The so-called 7-day incidence stood at 98 on Thursday, according to the Robert Koch Institute (RKI).
This means that the number of new infections reported within seven days has roughly halved since the peak just before Christmas – at that time on December 22nd the 7-day incidence reached 197.6.
German authorities are aiming to get the incidence down to a rate of under 50 new infections per 100,000 residents within a week in order to be able to trace infections.
What are the current numbers?
On Thursday, the RKI reported 17,553 new coronavirus infections within 24 hours, and more than 900 deaths.
A week ago authorities recorded 20,398 new infections and 1,013 deaths within a day.
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The highest number of daily deaths was recorded on January 14th when 1,244 people were reported to have died.
Since the beginning of the pandemic, the RKI has recorded 2,178,828 confirmed infections. The real number is likely to be much higher, as many infections are not detected.
The Our World in Data chart below gives an idea of the current infection situation in Germany, and the difficult second wave.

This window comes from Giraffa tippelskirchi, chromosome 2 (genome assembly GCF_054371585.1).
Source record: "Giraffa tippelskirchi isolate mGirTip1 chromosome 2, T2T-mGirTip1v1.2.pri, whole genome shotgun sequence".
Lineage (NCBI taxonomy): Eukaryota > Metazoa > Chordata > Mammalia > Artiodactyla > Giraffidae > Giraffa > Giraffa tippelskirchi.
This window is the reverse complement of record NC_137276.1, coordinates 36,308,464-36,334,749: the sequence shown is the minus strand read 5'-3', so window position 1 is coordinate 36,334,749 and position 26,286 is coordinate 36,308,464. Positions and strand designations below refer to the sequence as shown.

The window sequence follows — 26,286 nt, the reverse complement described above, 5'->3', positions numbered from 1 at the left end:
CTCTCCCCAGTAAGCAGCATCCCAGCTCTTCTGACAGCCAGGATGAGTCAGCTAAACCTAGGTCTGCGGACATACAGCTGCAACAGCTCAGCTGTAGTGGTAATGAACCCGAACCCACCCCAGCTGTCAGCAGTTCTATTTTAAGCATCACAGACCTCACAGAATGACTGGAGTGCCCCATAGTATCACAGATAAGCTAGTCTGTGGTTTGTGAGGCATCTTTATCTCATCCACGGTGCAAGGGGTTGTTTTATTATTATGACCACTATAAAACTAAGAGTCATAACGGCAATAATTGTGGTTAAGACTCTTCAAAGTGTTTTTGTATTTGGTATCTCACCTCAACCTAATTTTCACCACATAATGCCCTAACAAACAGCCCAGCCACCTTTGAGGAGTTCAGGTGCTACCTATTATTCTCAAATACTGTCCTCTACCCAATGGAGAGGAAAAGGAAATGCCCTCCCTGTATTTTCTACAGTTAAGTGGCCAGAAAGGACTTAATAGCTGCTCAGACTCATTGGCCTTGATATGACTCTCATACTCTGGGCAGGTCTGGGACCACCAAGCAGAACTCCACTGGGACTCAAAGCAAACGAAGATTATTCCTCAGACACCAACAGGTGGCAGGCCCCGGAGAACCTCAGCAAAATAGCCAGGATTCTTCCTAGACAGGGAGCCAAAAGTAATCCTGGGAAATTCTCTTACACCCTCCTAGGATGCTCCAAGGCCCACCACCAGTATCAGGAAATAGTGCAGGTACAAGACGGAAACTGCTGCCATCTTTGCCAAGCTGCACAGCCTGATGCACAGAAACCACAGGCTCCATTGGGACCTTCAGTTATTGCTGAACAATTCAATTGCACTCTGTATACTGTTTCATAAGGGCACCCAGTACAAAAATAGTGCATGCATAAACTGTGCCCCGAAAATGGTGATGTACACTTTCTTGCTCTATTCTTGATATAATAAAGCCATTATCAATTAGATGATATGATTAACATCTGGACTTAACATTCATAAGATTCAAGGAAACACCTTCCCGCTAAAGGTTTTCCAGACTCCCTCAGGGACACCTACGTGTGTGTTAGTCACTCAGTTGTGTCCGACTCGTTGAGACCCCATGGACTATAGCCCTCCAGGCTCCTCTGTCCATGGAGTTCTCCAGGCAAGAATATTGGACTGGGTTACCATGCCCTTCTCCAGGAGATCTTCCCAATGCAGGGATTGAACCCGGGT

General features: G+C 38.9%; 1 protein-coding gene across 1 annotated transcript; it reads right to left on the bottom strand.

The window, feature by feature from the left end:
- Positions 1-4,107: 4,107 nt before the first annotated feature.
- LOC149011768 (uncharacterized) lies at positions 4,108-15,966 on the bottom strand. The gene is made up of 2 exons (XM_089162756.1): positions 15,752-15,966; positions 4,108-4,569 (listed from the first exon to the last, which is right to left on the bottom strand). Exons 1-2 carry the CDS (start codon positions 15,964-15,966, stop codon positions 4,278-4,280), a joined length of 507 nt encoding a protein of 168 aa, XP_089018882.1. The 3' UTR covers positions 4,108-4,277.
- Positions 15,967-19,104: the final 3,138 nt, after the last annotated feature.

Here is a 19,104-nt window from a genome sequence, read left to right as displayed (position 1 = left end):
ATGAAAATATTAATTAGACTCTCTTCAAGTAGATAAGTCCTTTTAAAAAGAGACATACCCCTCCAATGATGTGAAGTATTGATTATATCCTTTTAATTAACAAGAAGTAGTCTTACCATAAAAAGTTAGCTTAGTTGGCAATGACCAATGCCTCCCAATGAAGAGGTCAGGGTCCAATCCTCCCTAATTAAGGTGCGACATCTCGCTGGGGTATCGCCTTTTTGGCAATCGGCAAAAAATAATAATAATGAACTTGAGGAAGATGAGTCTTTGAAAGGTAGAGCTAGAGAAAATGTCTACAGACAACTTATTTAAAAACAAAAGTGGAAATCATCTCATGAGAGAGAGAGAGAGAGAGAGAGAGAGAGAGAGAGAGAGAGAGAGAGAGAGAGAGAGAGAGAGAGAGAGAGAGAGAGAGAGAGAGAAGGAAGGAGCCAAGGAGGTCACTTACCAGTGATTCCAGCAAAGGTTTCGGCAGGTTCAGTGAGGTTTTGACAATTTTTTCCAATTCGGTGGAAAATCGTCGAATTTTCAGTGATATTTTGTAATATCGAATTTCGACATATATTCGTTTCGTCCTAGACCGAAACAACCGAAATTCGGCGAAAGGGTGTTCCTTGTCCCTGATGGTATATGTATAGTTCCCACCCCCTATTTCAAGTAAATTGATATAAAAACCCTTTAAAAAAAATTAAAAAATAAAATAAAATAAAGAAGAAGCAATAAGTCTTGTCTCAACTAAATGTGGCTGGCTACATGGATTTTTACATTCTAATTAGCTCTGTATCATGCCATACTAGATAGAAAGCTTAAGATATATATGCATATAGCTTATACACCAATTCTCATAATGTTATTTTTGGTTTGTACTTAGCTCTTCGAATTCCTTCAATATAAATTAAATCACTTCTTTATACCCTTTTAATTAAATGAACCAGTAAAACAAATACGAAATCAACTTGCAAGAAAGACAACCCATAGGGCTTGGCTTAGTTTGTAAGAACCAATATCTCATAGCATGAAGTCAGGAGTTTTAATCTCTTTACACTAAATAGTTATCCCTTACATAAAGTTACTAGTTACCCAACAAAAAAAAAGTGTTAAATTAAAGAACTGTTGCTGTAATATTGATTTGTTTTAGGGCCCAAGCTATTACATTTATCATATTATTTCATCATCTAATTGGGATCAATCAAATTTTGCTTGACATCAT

However, there are still major state differences.
In Saxony-Anhalt and Thuringia, the 7-day incidence rate stands at around 174 new infections per 100,000 residents. In Brandenburg the number is at 151.4.
The lowest incidence is in Bremen (72.8).
In Baden-Württemberg it's 79, while in Bavaria it's 97, it's 89 in Berlin and 93 in North Rhine-Westphalia.
What's the big picture?
The total number of people in Germany confirmed to have died from or with Covid-19 stands at 54,913.
The nationwide 7-day reproductive number was 0.87 (previous day 0.88), according to the RKI situation report published o Wednesday evening.
This means that 100 infected people on average go onto infect 87 others. The value represents the number of infections 8 to 16 days ago. If it is below one for a longer period of time, the incidence of infection is decreasing.
Despite the encouraging numbers, there are major concerns over new highly infectious variants, such as those detected in the UK, South Africa and Brazil.
Chancellor Angela Merkel and state leaders recently tightened and extended the lockdown measures to February 14th over the threat of the variants.
Calls for a road plan out of the shutdown, which has been in place since the beginning of November and has got progressively tougher, are growing louder.
Yet Germany will have a tricky time balancing opening up public life again and keeping infection numbers down along with the variants.
Last week top virologist Christian Drosten warned Germany could see up to 100,000 cases per day in a worst case scenario if the country relaxes measures too quickly and variants spread.